Can I run these two grounds to a grounding stud that is directly connected to the battery? Or is that ill-advised?

Everything else, like the lights etc, I was going to have a grounding stud off the battery as well. Unless this isn't a good idea.
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Unread 12-24-2009, 02:25 PM   #4
SirGCal
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Depends how big that wire is. Winches are weird. Even using the side-terminals on Optima batteries is a no-no due to their limits in actual power capabilities. Remember, they can draw 3, 4, even 600 amps or more depending on specifics. If you have a huge 00 master grounding strap, then it might be fine but other than that, I'd go right to the terminal for the winch. Rest is fine. And the inverter would only be a problem if it's the biggest of the big. If it's more conventional, you could possibly even put it through the distribution block. Just depends again on specifics. The block and all of it's wiring has to be able to handle everything at once. So if for example, your lights would pull 20A (I'm just using numbers here, not doing any math today...) and your 'other' stuff in there say another 20A total, then the inverter would be say 60A, then the main line to the block has to handle 100A. Simple to figure once you have everything laid out.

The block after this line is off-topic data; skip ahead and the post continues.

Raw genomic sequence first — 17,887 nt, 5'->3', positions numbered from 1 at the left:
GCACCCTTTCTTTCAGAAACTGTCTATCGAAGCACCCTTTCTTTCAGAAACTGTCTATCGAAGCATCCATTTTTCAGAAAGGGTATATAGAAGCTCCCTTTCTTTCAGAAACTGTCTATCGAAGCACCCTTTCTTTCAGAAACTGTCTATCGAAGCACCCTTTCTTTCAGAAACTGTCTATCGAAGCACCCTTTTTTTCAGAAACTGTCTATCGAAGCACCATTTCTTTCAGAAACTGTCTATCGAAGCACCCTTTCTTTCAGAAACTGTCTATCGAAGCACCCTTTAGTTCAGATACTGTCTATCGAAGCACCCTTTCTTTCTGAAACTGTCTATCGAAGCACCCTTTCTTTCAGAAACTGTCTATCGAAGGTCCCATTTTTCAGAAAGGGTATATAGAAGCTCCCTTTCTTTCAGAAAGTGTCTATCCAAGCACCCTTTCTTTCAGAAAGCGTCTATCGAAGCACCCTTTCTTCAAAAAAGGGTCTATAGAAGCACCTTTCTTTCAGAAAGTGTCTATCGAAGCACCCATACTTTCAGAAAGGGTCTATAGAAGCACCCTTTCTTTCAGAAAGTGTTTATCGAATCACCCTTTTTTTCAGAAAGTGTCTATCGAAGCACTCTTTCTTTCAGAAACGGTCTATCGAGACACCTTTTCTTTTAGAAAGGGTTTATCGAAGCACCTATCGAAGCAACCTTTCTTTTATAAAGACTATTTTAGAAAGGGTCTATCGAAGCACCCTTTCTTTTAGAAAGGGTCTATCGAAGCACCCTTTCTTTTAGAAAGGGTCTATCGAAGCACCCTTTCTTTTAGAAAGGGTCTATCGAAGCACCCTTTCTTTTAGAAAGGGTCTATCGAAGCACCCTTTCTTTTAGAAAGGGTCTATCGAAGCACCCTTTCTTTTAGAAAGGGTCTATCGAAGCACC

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Quote:
Originally Posted by SirGCal
If you can't take a nano-second to press shift/period/etc. and make proper sentences and paragraphs, I don't know if I can take a few minutes to respond to your topics... It doesn't have to be perfect by any means, but a little effort goes a long way.
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Unread 12-24-2009, 04:02 PM   #5
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Here is what I am looking at specifically.

XRC8 Winch
~400W Inverter
2x 100W SRS Lights
12V Air Compressor, OBA
12V Power Port

In theory, I'd like to have a power distribution point under the hood and in the cabin area provided the items connected don't draw too much amperage. Clean wiring is the name of the game.

Everything that can will have a relay connected to an illuminated switch to indicate power is applied and system is active. All items will be fused as well.

The winch remote plug-in will be mounted in the switch panel.
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Last edited by iowajeepers; 12-24-2009 at 04:28 PM..
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Unread 12-24-2009, 05:27 PM   #6
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Ok, here are my rough figures.

The XRC8 will be directly connected to the battery so I don't have to worry about amp draw on that where my accessory fuse block is concerned. That leaves me with the following:

~400W Inverter (40A)
2x 100W SRS Lights (20A)
12V Air Compressor, OBA (30A)
12V Power Port (?A, what are these rated at usually?)

All these values are estimated on the safe side. So, for these last 4 items, can I get a fuse block that is rated high enough to power all these but has separate fuses for each?